The Define mini is a MiniATX case designed for building a high performance system and keeping it cool. The Sonata III 500's design was optimized for making a full ATX system as small as possible; having used other cases with just enough clearance from the drive cages to stuff the mobo in connecting sata cables with the board screwed down is a PITA and full length GPUs are difficult to impossible to fit..
    Reply
  • DanNeely - Monday, April 22, 2013 - link

    Also, putting the PSU at the bottom instead of the top means you no longer have a big space at the top for optical drives to extend past the front edge of the motherboard without obstructing anything. Even without the fans and removable drive cage that would probably limit the case from getting any shallower. Reply
  • TrackSmart - Monday, April 22, 2013 - link

    Thank you to DanNeely and A5 for the insights about case size and design. I can see the niche for this case based on your description. Basically, by shrinking the motherboard area you can better utilize the remaining space to allow for a higher performance machine in a (relatively) small package. If you are building something with modest power requirements (all of my builds), it probably doesn't matter, but for someone who is going to stuff an overclocked i7 and high-end GPU into the case, I can see where this would make a world of difference. Reply
  • DanNeely - Monday, April 22, 2013 - link

    Broadly speaking I think the main target customer for this case is people who have historically built relatively high end desktops; but who have realized they don't need a full ATX board for a single GPU but who don't want the overclocking, etc limitations imposed by mITX. Reply
  • A5 - Monday, April 22, 2013 - link

    Yeah, that's me exactly. Reply
  • antef - Monday, April 22, 2013 - link

    I disagree that modern design goals necessitate these sorts of dimensions. My SilverStone PS07 is significantly smaller and still meets all the needs of a high performance system while keeping it cool. I'll go through each of your points:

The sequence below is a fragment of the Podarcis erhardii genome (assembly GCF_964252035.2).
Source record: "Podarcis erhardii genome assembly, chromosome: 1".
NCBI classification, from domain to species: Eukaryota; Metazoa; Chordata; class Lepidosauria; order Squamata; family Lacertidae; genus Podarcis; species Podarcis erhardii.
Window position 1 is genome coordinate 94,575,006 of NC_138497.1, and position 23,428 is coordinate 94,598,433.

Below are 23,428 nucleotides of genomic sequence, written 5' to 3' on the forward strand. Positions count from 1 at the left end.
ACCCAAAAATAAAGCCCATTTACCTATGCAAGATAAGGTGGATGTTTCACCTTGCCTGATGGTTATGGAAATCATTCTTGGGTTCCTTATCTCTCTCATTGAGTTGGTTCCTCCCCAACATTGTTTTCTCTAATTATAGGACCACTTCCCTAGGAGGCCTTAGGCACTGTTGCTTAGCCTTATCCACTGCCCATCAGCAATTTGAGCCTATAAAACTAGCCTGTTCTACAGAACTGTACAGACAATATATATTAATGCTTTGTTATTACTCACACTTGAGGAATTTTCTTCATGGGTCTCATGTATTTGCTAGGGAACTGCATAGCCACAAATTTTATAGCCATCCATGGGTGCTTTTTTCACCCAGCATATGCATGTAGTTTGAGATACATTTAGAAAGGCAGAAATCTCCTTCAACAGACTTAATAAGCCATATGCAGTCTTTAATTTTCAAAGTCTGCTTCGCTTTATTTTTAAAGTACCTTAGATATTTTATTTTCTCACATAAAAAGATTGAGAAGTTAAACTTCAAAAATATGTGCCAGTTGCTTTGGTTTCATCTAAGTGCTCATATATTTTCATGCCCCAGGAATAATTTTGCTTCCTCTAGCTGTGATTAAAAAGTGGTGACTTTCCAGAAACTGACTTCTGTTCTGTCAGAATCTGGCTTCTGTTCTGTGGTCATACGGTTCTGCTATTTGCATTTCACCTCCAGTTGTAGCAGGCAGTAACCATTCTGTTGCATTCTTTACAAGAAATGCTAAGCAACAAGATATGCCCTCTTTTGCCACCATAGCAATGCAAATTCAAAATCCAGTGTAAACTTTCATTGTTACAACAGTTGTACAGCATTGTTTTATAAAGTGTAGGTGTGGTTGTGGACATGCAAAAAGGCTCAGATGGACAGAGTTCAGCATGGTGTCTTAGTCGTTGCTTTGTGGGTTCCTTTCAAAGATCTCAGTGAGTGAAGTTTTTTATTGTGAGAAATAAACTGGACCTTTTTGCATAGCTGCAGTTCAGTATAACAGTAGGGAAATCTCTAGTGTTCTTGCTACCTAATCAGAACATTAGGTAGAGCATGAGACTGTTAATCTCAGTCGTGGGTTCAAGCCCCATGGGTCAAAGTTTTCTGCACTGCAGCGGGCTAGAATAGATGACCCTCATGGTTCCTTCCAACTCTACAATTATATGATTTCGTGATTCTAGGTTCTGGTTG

1) Width is the same between the Define Mini and PS07, so nothing to say there.
    2) The SilverStone is only 15.7" deep and fits front fans, an HDD cage, and the biggest GPU you want just fine. There is no top fan mount but there is a top exhaust that you can direct the PSU's exhaust through. It's able to accomplish this since the GPU sits on top of the drive bay instead of trying to fit behind it. SATA cable access is fine but is especially easy when you remove the drive cage. If the case you used couldn't fit large GPUs then that was a fault of that particular case's design.
    3) The SilverStone's PSU is top mounted which I don't see as a problem. This permits space for optical drives, and below that space for the motherboard, large GPU, front fants, and drive cage all in 15.7" of depth as mentioned above. You can also choose to not bother with optical drives at all, and remove the drive cage entirely and still be able to have 1 SSD and 1 HDD in the case.

    Yes, it's a little tighter to work in, but today's systems can get away with a lot less components than in the past, giving you the ability to still keep the internals very clean and uncluttered. If you need more space, ATX is there for you.
    Reply
  • mherbst55 - Monday, April 22, 2013 - link

    Was interested in this article until I got to the case dimensions. Why not just go with a standard full-sized ATX case and stuff a uATX board into it? At 8.3 x 15.6 x 19.3 isn't that what's being done here?

    Frankly, the best uATX case ever made was the SG03 by SilverStone. Dimensions are a svelte 12.28 x 7.87 x 14.17. Moreover, if SilverStone had been forward thinking and dropped the legacy 3.5" form factor HDD drive bays from the design (stuffed in the bottom of the case) they could’ve shaved an inch from the height. Interestingly in spite its diminutive size, because the SG03 can be stripped almost to the frame, building a clean system is actually quite simple. I discovered that a little pre-planning of the layout produced a build that was almost a work of art. Also, the flow-through design made cooling the interior a snap. For the life of me I can’t figure out why SilverStone didn’t continue to refine the design (add a removable motherboard tray, dual 3.5” cutouts for 2.5” form factor mobile racks for a total of 4 HDD drive bays, etc). It would have become the preferred uATX case for the vast majority of systems builders.
    Reply